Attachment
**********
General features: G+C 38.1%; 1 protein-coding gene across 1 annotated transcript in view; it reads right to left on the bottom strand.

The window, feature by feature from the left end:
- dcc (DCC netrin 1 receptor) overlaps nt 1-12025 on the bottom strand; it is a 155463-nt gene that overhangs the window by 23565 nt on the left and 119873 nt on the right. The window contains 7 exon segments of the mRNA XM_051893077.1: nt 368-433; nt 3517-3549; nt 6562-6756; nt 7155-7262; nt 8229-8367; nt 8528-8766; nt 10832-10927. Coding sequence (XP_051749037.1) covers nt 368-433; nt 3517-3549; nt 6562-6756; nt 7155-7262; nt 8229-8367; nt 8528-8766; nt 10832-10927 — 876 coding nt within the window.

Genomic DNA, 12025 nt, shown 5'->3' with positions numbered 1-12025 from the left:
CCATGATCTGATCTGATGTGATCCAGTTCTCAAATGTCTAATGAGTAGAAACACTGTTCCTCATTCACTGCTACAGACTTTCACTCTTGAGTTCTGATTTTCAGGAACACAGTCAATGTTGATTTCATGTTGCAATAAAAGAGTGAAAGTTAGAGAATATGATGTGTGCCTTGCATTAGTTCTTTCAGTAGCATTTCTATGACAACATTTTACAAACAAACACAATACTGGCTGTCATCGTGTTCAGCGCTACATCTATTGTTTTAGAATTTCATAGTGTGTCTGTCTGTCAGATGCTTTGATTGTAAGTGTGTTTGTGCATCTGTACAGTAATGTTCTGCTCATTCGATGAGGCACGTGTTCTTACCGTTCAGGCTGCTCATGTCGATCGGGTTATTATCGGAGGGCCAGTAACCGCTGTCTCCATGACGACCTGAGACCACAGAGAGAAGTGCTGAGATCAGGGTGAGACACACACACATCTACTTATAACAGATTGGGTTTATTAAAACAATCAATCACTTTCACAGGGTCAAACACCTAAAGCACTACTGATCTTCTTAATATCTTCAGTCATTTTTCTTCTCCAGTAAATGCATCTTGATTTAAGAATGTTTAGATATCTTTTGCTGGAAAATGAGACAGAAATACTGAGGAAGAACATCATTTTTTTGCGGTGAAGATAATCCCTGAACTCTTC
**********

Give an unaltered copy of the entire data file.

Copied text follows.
General features: G+C 38.1%; 1 protein-coding gene across 1 annotated transcript in view; it reads right to left on the bottom strand.

The window, feature by feature from the left end:
- dcc (DCC netrin 1 receptor) overlaps nt 1-12025 on the bottom strand; it is a 155463-nt gene that overhangs the window by 23565 nt on the left and 119873 nt on the right. The window contains 7 exon segments of the mRNA XM_051893077.1: nt 368-433; nt 3517-3549; nt 6562-6756; nt 7155-7262; nt 8229-8367; nt 8528-8766; nt 10832-10927. Coding sequence (XP_051749037.1) covers nt 368-433; nt 3517-3549; nt 6562-6756; nt 7155-7262; nt 8229-8367; nt 8528-8766; nt 10832-10927 — 876 coding nt within the window.

Genomic DNA, 12025 nt, shown 5'->3' with positions numbered 1-12025 from the left:
CCATGATCTGATCTGATGTGATCCAGTTCTCAAATGTCTAATGAGTAGAAACACTGTTCCTCATTCACTGCTACAGACTTTCACTCTTGAGTTCTGATTTTCAGGAACACAGTCAATGTTGATTTCATGTTGCAATAAAAGAGTGAAAGTTAGAGAATATGATGTGTGCCTTGCATTAGTTCTTTCAGTAGCATTTCTATGACAACATTTTACAAACAAACACAATACTGGCTGTCATCGTGTTCAGCGCTACATCTATTGTTTTAGAATTTCATAGTGTGTCTGTCTGTCAGATGCTTTGATTGTAAGTGTGTTTGTGCATCTGTACAGTAATGTTCTGCTCATTCGATGAGGCACGTGTTCTTACCGTTCAGGCTGCTCATGTCGATCGGGTTATTATCGGAGGGCCAGTAACCGCTGTCTCCATGACGACCTGAGACCACAGAGAGAAGTGCTGAGATCAGGGTGAGACACACACACATCTACTTATAACAGATTGGGTTTATTAAAACAATCAATCACTTTCACAGGGTCAAACACCTAAAGCACTACTGATCTTCTTAATATCTTCAGTCATTTTTCTTCTCCAGTAAATGCATCTTGATTTAAGAATGTTTAGATATCTTTTGCTGGAAAATGAGACAGAAATACTGAGGAAGAACATCATTTTTTTGCGGTGAAGATAATCCCTGAACTCTTC